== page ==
Smoking Cessation Reduces Back Pains
Previous research has shown that smoking increases the risk for low back pain, spinal disorders and poor post-operative outcomes. Glenn R. Rechtine, MD, of the University of Rochester Department of Orthopaedics reports that their new study, published in the Journal of Bone and Joint Surgery, reveals that smokers who do not stop smoking suffer from significantly greater discomfort related to spinal disorders compared to smokers who quit their habit.
The study involved more than 5,300 patients who had spinal disorders accompanied by back pains and leg pains and were being treated surgically or non-surgically for eight months. The researchers noted that upon entry to the study, nonsmokers and patients who previously smoked suffered from lesser degrees of back pain than current smokers and those who had just quit during the study. Using the visual analog scale (VAS) to report pain, the patients indicated their worst, current, and average weekly pain ratings.
The results showed that during the 8-month study period, improvement in back pain was clinically significant among nonsmokers. They also found that current smokers who quit smoking during treatments experienced greater improvement in pain scores than smokers who did not quit.Using another parameter called the Oswestry Disability Index low back pain assessment, the investigators reported a greater mean improvement in patients who never smoked compared to current smokers.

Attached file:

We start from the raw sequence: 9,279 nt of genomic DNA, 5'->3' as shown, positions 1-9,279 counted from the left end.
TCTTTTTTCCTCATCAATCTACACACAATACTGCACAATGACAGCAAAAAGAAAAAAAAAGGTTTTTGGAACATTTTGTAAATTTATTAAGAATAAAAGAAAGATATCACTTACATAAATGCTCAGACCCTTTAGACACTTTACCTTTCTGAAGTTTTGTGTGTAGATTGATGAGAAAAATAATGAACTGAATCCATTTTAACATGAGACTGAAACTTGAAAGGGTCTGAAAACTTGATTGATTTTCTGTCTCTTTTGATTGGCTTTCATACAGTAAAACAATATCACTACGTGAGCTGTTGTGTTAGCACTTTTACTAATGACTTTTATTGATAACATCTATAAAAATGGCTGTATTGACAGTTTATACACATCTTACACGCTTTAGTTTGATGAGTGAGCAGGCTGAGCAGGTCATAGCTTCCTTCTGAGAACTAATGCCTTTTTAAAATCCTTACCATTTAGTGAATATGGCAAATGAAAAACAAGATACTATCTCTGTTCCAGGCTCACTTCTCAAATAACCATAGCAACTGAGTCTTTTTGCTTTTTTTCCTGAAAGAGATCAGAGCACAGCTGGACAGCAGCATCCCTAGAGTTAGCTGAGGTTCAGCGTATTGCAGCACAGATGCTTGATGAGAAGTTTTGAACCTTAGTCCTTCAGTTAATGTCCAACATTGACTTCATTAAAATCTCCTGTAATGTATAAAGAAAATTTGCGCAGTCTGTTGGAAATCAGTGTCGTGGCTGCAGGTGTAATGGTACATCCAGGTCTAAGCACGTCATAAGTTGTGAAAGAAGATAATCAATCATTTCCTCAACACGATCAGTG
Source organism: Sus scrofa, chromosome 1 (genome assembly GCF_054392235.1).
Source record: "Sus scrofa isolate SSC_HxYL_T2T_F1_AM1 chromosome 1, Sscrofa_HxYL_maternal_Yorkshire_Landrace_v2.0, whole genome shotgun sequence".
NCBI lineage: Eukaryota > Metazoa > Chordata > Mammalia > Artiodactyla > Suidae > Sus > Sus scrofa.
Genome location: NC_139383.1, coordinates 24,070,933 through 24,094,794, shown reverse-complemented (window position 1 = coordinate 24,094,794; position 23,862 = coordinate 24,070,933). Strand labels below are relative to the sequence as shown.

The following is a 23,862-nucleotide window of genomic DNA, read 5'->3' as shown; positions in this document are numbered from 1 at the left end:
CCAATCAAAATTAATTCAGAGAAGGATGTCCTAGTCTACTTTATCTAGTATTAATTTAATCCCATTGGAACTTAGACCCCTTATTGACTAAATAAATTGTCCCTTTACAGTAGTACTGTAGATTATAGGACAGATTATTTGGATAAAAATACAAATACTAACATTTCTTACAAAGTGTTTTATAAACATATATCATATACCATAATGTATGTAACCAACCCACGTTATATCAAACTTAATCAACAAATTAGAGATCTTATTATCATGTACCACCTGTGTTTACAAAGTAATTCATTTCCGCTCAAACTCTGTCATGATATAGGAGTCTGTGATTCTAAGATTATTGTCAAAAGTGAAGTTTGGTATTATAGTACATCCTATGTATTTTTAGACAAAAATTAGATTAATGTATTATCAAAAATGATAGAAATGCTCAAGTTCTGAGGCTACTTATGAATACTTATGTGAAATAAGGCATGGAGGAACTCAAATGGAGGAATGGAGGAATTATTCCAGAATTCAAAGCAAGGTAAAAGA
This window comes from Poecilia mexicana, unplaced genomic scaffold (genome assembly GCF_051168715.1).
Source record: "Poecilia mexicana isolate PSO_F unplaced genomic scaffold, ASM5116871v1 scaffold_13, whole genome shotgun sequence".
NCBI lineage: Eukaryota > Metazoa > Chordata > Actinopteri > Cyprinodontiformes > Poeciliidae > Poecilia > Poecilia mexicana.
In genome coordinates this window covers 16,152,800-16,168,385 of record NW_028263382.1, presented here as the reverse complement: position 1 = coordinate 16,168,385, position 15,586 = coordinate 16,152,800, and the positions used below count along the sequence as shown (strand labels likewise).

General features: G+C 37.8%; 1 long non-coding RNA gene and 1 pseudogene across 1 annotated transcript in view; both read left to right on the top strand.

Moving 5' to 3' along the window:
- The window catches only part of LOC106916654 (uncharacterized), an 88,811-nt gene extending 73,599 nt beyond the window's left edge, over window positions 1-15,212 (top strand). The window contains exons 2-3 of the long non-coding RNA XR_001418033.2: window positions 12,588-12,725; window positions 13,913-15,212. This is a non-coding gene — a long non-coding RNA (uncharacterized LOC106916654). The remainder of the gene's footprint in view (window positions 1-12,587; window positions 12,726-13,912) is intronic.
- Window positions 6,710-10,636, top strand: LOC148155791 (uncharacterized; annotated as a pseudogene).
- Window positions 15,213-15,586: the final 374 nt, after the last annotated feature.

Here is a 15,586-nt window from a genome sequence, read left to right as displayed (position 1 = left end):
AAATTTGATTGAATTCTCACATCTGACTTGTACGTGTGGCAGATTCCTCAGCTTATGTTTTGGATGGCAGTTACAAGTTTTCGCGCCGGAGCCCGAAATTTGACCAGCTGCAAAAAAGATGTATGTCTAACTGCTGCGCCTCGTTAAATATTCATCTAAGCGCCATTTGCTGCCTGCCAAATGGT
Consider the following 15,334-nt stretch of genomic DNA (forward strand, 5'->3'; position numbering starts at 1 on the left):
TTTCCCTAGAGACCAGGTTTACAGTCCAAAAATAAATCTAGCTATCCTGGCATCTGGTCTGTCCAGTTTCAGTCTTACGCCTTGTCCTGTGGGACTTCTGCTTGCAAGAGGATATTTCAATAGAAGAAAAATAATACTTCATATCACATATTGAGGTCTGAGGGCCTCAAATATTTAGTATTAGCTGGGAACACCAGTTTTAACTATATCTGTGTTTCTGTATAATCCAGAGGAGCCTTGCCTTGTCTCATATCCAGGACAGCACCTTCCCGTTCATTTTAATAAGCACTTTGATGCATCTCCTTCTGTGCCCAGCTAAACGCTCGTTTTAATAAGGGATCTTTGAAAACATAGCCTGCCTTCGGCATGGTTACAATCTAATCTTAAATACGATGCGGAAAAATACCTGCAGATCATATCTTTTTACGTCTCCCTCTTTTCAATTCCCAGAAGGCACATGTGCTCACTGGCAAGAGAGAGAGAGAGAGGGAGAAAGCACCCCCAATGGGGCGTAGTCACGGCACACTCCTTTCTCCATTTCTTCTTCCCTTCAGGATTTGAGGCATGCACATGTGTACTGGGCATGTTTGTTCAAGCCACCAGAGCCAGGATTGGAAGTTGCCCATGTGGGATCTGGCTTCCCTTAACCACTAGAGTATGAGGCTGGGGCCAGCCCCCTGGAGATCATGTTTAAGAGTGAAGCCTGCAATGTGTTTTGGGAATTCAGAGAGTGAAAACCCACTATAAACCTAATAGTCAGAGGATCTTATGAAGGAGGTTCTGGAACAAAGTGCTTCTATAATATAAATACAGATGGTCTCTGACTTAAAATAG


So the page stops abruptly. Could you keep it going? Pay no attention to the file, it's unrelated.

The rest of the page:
Dr Rechtine emphasizes that nicotine increases pain and is one of the modifiable factors that can influence outcome of treatment for low back pain. He believes that their study demonstrates the need for patients with spinal disorders to undergo smoking cessation programs given that a strong association exists between smoking cessation and improved patient-reported pain.
American Academy of Orthopaedic Surgeons. Patients with severe back pain who quit smoking report less pain than patients who continue to smoke. ScienceDaily.